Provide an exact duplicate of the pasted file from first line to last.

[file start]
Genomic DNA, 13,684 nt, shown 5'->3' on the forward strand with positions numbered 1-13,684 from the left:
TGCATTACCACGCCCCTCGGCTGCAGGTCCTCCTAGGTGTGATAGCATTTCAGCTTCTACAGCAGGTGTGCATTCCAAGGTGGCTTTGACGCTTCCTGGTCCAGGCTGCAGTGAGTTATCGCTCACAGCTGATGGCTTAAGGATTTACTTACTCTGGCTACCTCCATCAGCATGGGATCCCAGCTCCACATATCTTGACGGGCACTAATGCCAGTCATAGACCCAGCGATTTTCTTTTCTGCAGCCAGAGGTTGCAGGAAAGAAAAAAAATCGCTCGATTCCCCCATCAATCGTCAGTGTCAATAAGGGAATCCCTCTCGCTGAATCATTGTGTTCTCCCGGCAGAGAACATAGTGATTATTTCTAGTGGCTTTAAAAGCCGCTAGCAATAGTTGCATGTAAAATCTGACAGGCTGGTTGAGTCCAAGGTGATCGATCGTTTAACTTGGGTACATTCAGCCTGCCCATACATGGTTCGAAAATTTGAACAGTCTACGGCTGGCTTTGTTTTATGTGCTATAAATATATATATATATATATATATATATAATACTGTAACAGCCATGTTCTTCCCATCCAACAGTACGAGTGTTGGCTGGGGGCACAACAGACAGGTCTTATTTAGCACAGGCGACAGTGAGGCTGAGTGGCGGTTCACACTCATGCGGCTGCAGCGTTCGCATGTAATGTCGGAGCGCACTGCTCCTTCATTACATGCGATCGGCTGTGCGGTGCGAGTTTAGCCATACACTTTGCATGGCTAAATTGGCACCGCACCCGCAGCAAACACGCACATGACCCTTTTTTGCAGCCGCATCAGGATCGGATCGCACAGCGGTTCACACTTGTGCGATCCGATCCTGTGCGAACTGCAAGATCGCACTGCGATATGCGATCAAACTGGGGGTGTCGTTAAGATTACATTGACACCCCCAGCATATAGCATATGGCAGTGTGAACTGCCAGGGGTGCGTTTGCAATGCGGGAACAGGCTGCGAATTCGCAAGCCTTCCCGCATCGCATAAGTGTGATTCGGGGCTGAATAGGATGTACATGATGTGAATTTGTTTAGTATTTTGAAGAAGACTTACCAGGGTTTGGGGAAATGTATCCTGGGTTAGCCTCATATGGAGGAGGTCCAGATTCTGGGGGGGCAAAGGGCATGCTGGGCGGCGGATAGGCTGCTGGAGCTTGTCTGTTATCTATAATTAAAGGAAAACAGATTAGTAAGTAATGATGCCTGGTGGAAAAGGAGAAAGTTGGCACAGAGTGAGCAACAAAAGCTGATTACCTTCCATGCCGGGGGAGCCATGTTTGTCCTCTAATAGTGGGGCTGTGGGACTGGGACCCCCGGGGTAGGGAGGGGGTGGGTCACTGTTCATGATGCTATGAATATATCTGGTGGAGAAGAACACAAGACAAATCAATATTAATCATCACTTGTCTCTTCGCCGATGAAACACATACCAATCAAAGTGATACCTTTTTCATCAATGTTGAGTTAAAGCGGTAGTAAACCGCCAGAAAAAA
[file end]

Genomic DNA, 13,684 nt, shown 5'->3' on the forward strand with positions numbered 1-13,684 from the left:
TGCATTACCACGCCCCTCGGCTGCAGGTCCTCCTAGGTGTGATAGCATTTCAGCTTCTACAGCAGGTGTGCATTCCAAGGTGGCTTTGACGCTTCCTGGTCCAGGCTGCAGTGAGTTATCGCTCACAGCTGATGGCTTAAGGATTTACTTACTCTGGCTACCTCCATCAGCATGGGATCCCAGCTCCACATATCTTGACGGGCACTAATGCCAGTCATAGACCCAGCGATTTTCTTTTCTGCAGCCAGAGGTTGCAGGAAAGAAAAAAAATCGCTCGATTCCCCCATCAATCGTCAGTGTCAATAAGGGAATCCCTCTCGCTGAATCATTGTGTTCTCCCGGCAGAGAACATAGTGATTATTTCTAGTGGCTTTAAAAGCCGCTAGCAATAGTTGCATGTAAAATCTGACAGGCTGGTTGAGTCCAAGGTGATCGATCGTTTAACTTGGGTACATTCAGCCTGCCCATACATGGTTCGAAAATTTGAACAGTCTACGGCTGGCTTTGTTTTATGTGCTATAAATATATATATATATATATATATATATAATACTGTAACAGCCATGTTCTTCCCATCCAACAGTACGAGTGTTGGCTGGGGGCACAACAGACAGGTCTTATTTAGCACAGGCGACAGTGAGGCTGAGTGGCGGTTCACACTCATGCGGCTGCAGCGTTCGCATGTAATGTCGGAGCGCACTGCTCCTTCATTACATGCGATCGGCTGTGCGGTGCGAGTTTAGCCATACACTTTGCATGGCTAAATTGGCACCGCACCCGCAGCAAACACGCACATGACCCTTTTTTGCAGCCGCATCAGGATCGGATCGCACAGCGGTTCACACTTGTGCGATCCGATCCTGTGCGAACTGCAAGATCGCACTGCGATATGCGATCAAACTGGGGGTGTCGTTAAGATTACATTGACACCCCCAGCATATAGCATATGGCAGTGTGAACTGCCAGGGGTGCGTTTGCAATGCGGGAACAGGCTGCGAATTCGCAAGCCTTCCCGCATCGCATAAGTGTGATTCGGGGCTGAATAGGATGTACATGATGTGAATTTGTTTAGTATTTTGAAGAAGACTTACCAGGGTTTGGGGAAATGTATCCTGGGTTAGCCTCATATGGAGGAGGTCCAGATTCTGGGGGGGCAAAGGGCATGCTGGGCGGCGGATAGGCTGCTGGAGCTTGTCTGTTATCTATAATTAAAGGAAAACAGATTAGTAAGTAATGATGCCTGGTGGAAAAGGAGAAAGTTGGCACAGAGTGAGCAACAAAAGCTGATTACCTTCCATGCCGGGGGAGCCATGTTTGTCCTCTAATAGTGGGGCTGTGGGACTGGGACCCCCGGGGTAGGGAGGGGGTGGGTCACTGTTCATGATGCTATGAATATATCTGGTGGAGAAGAACACAAGACAAATCAATATTAATCATCACTTGTCTCTTCGCCGATGAAACACATACCAATCAAAGTGATACCTTTTTCATCAATGTTGAGTTAAAGCGGTAGTAAACCGCCAGAAAAAA